But what happens if a couple cannot decide about what to do about their children, despite help from marriage and divorce counselors, friends, family and attorneys? One or both may then petition the court to make a decision on their behalf. If this is what happens, the court will want to carefully decide the future of the children and arrangements for their custody and welfare. When they make their final decision, this will be in the form of a court order. The court will expect both spouses to keep to the decisions made in the court order and if one or the other spouse does not, then the other spouse can ask the court to take action.

Modifications to child custody arrangements after divorce

It would be unrealistic to assume that whatever was decided on behalf of the children of divorcing spouses to remain completely unchanged over time. There are many reasons why things change and one or both spouses may decide to seek modifications to child custody decisions made in a separation agreement or a child custody order. Some of these include:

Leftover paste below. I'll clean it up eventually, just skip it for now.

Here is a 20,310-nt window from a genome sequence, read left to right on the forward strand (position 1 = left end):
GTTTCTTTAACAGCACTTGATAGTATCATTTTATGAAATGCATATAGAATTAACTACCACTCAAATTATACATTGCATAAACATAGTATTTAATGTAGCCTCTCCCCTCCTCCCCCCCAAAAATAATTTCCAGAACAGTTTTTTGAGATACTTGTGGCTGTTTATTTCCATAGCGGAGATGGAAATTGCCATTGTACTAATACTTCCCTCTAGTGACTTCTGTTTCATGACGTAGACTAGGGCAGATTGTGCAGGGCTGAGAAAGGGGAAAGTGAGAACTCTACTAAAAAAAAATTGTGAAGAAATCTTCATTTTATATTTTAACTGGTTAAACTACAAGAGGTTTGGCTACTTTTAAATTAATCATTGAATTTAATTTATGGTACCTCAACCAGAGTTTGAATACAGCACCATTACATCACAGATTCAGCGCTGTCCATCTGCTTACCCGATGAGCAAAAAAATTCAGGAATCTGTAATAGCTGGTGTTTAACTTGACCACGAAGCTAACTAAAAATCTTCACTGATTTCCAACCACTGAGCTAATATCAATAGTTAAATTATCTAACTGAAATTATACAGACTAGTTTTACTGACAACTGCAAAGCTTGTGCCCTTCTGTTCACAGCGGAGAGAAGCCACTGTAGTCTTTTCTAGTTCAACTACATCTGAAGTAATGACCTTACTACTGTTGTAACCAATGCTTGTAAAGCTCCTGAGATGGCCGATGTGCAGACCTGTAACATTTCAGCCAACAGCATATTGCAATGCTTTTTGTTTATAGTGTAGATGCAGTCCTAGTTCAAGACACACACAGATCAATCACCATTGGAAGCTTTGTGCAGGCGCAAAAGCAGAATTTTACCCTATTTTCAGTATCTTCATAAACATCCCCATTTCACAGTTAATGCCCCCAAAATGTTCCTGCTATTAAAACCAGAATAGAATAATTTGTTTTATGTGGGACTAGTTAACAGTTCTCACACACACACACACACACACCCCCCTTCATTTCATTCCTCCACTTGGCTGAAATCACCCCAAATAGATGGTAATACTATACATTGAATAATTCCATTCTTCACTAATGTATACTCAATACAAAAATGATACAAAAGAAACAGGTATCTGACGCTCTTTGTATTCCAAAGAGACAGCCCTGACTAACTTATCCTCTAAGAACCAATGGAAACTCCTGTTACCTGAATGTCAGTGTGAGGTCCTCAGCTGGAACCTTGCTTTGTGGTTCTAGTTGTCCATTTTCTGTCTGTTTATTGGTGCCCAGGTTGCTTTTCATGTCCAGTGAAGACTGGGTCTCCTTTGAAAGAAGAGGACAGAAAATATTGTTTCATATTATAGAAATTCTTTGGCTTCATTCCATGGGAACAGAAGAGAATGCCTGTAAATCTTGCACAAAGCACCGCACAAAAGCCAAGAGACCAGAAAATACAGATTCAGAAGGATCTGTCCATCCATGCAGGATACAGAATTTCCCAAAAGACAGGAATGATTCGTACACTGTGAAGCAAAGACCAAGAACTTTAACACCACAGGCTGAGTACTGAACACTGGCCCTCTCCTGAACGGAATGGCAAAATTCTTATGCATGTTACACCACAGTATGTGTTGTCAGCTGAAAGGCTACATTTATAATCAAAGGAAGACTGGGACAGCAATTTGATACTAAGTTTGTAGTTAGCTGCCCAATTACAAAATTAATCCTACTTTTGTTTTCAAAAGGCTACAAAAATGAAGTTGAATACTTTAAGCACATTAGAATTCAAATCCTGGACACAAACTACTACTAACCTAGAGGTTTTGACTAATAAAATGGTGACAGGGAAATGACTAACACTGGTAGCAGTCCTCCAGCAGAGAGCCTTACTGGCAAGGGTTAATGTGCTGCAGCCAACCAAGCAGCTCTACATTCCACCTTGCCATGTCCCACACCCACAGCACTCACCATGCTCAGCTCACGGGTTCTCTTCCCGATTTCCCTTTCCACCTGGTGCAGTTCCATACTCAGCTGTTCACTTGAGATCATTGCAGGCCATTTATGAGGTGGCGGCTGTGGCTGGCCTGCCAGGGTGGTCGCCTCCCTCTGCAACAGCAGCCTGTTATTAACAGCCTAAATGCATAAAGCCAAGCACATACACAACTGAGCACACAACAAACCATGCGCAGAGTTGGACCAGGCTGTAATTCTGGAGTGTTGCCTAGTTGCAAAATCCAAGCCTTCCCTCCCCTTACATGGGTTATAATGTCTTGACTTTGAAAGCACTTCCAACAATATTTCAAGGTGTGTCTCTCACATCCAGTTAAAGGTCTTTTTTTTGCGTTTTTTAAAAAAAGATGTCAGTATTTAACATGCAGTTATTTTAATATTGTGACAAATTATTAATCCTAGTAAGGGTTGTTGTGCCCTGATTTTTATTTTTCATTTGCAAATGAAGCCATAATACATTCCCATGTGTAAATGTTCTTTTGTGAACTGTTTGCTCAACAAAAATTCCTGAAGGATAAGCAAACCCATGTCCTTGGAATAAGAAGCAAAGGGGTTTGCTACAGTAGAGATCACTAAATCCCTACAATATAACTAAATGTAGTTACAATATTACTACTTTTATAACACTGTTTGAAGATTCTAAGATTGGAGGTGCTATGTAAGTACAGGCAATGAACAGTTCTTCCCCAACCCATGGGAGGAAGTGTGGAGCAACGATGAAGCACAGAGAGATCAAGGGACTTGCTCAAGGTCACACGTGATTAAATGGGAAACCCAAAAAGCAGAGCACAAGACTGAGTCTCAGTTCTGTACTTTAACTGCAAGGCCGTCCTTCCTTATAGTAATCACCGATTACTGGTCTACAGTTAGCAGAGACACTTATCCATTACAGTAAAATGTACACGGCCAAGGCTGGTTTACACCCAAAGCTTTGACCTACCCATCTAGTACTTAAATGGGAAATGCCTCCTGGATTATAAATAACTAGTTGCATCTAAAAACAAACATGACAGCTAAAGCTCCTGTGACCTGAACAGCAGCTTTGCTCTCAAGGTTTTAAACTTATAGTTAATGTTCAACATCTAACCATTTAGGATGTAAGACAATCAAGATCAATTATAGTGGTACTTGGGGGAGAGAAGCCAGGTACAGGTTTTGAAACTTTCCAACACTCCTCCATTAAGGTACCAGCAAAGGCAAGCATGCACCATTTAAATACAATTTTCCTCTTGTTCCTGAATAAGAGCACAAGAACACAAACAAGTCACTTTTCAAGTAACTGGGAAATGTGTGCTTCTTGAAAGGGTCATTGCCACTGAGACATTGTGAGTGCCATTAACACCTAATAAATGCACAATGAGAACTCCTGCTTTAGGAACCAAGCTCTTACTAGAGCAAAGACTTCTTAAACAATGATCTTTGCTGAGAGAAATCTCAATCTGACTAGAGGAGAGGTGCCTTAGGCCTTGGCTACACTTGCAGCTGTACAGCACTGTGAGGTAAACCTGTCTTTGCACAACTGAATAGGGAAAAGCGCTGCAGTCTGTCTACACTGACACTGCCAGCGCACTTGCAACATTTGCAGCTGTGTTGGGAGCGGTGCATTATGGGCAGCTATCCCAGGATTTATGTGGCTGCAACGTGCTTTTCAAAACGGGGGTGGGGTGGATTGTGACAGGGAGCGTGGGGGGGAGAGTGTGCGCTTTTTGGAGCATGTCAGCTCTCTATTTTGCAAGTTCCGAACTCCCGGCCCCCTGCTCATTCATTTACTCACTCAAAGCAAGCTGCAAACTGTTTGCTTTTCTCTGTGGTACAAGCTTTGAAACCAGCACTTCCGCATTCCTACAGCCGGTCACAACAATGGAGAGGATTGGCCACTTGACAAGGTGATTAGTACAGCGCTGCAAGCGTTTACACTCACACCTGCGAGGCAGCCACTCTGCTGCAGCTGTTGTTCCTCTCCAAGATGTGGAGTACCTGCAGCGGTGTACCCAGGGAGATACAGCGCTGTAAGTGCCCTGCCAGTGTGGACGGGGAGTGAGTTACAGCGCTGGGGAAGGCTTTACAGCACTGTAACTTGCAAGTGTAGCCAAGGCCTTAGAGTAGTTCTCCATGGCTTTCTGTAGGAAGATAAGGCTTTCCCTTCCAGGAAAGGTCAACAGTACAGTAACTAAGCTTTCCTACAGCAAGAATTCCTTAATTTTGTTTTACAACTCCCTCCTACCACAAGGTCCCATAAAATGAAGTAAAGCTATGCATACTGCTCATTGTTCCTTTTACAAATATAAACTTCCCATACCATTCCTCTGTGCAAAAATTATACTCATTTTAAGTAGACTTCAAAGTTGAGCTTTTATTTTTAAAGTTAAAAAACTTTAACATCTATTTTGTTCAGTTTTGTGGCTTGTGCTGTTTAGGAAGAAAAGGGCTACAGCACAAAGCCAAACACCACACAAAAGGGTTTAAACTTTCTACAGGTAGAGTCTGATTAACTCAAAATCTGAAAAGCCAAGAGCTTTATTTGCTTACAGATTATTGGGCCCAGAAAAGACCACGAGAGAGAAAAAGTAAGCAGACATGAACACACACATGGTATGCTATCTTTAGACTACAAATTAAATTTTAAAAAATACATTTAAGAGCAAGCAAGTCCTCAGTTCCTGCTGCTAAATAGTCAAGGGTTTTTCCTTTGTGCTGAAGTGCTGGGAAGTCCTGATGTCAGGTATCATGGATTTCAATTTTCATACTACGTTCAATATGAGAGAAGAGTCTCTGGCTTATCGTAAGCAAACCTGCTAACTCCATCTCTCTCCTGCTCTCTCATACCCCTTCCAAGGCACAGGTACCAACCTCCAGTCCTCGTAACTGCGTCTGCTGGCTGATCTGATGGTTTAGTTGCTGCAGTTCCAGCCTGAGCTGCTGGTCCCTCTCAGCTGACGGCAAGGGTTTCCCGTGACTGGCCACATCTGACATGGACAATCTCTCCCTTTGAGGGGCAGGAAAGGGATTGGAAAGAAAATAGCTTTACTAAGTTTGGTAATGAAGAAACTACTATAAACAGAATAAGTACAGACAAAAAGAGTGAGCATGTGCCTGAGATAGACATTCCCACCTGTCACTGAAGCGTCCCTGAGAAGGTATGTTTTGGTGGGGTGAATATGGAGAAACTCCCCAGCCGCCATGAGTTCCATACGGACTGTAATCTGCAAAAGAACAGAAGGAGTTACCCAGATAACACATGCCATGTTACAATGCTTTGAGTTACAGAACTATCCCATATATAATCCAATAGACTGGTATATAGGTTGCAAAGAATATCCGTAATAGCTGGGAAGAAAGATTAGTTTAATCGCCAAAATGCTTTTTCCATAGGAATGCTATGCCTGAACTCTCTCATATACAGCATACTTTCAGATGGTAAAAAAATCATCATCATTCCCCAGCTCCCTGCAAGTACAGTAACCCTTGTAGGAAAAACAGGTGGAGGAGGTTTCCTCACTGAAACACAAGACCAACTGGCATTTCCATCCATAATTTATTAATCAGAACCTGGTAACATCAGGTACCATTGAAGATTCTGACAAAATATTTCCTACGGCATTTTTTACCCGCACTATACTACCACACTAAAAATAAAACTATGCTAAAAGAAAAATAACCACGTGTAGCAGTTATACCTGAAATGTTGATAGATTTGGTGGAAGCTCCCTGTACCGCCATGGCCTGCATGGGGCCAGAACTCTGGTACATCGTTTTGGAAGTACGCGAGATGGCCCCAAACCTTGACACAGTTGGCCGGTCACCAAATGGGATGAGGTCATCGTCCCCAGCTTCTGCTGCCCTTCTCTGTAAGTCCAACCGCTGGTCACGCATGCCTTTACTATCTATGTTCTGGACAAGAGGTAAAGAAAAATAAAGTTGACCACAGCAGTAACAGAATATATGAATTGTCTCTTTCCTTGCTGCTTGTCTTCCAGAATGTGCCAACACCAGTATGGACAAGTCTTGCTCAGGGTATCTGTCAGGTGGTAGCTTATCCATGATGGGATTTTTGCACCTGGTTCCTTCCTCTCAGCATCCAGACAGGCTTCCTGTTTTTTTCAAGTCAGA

• the children grow up and are no longer considered minors;
  • one or both spouses no longer live in the same place as they did immediately after the divorce, making any shared custody arrangements and / or visitation rights practically more difficult or impossible to continue;
  • one or the other of the spouses has a new job, has remarried or come into an inheritance all of which can change prior arrangements for child custody and child support payments;
  • one or the other spouse has routinely disregarded the original decisions about child custody made in the agreement or court order;
  • one or the other spouses no longer is able to continue looking after the children in their best interests, perhaps due to alcoholism, drug addiction or mental illness;
  • the existing arrangements no longer provide a safe environment for the children.

How a court decides whether a modification to child custody arrangements should go ahead

In Massachusetts, courts will need to confirm that two criteria are present before they consider a modification to existing child custody arrangements. These are:

  1. the changes proposed by one or both parents are “in the best interests of the children”; and